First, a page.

Tips for videoing your training sessions

Do you video your training sessions when you are working with your animals? Whether you are training a horse, dog, cat, or kangaroo, recording your training sessions is a great way to improve your training. 

You’ll see lots of details in the videos that you didn’t even realize were happening during the training session. It’s also really fun to have a record of your training sessions. Several weeks or even years from now, you can look back at your old videos and marvel at how much progress you and your animal have made. 

You may be nervous or uncertain about videoing your training sessions. However, I encourage you to give it a try. (You don’t have to show the videos to anyone!) 

These tips will help you video your training sessions:

Tip 1: Invest in a small tripod. Having a tripod will make it easy for you to video your training sessions, even if you’re by yourself. I love the small, flexible tripods that can wrap around fence posts and trees. This type of tripod will allow you to position and stabilize your phone or camera from a variety of different angles. 

Tip 2: Set some boundaries. I have lost count of the number of times when I’ve videoed an awesome training session and then watched the video and realized that the animal and I were off camera most of the time! When I’m working outdoors, I like to put out cones, rocks, or other visual markers to delineate an area. Then, I position my camera so that the animal and I will be on the video if we stay within this area. 

Tip 3: Keep your videos organized. If you take a lot of video, you may start to have trouble finding particular videos! You can use a small white board to organize your videos. Write down the date, the animal’s name, the behavior you are working on, and any other notes. Then, hold the white board in front of the camera while you turn on the camera. Later, when you are scrolling through your files, the picture of the white board will appear as the thumbnail for the video. You can also use this same technique with index cards or small pieces of paper.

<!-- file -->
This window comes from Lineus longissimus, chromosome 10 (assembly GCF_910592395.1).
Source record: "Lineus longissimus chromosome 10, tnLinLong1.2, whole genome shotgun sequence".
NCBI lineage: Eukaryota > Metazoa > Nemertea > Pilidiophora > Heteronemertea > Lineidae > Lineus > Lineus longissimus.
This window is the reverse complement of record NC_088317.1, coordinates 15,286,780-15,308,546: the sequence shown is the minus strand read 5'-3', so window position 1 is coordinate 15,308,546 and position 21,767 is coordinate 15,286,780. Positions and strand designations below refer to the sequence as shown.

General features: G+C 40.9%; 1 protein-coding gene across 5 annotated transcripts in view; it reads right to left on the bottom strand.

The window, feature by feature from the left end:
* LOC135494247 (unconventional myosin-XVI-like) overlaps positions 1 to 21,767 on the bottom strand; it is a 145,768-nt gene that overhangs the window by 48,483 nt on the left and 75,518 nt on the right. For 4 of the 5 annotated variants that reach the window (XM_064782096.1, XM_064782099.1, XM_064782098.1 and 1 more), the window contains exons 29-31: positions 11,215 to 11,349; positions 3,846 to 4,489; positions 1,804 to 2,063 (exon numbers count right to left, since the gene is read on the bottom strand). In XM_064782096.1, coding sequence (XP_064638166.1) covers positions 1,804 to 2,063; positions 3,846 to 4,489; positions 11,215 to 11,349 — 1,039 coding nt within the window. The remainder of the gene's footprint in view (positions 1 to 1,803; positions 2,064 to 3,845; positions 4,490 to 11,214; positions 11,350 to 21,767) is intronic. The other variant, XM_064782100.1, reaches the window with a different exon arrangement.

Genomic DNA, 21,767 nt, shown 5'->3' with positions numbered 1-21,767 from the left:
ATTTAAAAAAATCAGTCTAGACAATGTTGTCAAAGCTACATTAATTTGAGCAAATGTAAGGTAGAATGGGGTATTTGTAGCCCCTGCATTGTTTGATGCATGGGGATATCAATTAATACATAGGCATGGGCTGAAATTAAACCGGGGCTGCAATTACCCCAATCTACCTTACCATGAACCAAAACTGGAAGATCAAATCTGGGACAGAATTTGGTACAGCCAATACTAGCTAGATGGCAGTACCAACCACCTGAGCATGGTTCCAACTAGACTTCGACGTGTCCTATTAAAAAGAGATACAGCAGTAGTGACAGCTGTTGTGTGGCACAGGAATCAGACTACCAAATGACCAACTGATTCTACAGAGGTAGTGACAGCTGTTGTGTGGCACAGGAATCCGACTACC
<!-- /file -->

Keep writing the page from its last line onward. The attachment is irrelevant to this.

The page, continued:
We used index cards to organize our chicken training videos. Each hen had her own name card.

Tip 4: Check your lighting. It’s never fun to take a video and realize that the lighting is super dark or super bright. If you’re unsure about the lighting, you can take a short five second test clip to check how your video is going to appear.

Tip 5: Take short videos. I find that short videos are often much more helpful than long videos. Practically, I usually don’t have the time to watch back through long videos, and they take up a lot of space on my phone. If I want to track how a behavior is progressing, I’ll often video the first minute or two and the last minute or two of our session. Videos that are 1–2 minutes in length are generally long enough to get a good sense of what is happening.

Tip 6: Watch your videos more than once. I often will watch a video clip three or four (or more) times. Watching a video multiple times allows me to focus on different aspects of the training session, and I see new details each time I watch the video. This is another reason why it’s helpful to take short videos!

Tip 7: Have a plan when turning your camera on and off. Your animal may be curious or may want to “help” while you are setting up your tripod and turning your camera on and off. Be proactive and give your animal something to do while you are setting up the camera. For an animal with more training, you can have the animal do a stay or another trained behavior. For an animal with less training, you can put the animal in another room, give the animal a toy to play with, or scatter a few treats for the animal to eat. 

Apollo the horse practices his stay behavior using clicker training
A well-trained stay behavior can be handy when turning on your camera.

Do you video your training sessions? 

What tips and tricks have you discovered that make it easier for you to video your training sessions with your animals? 

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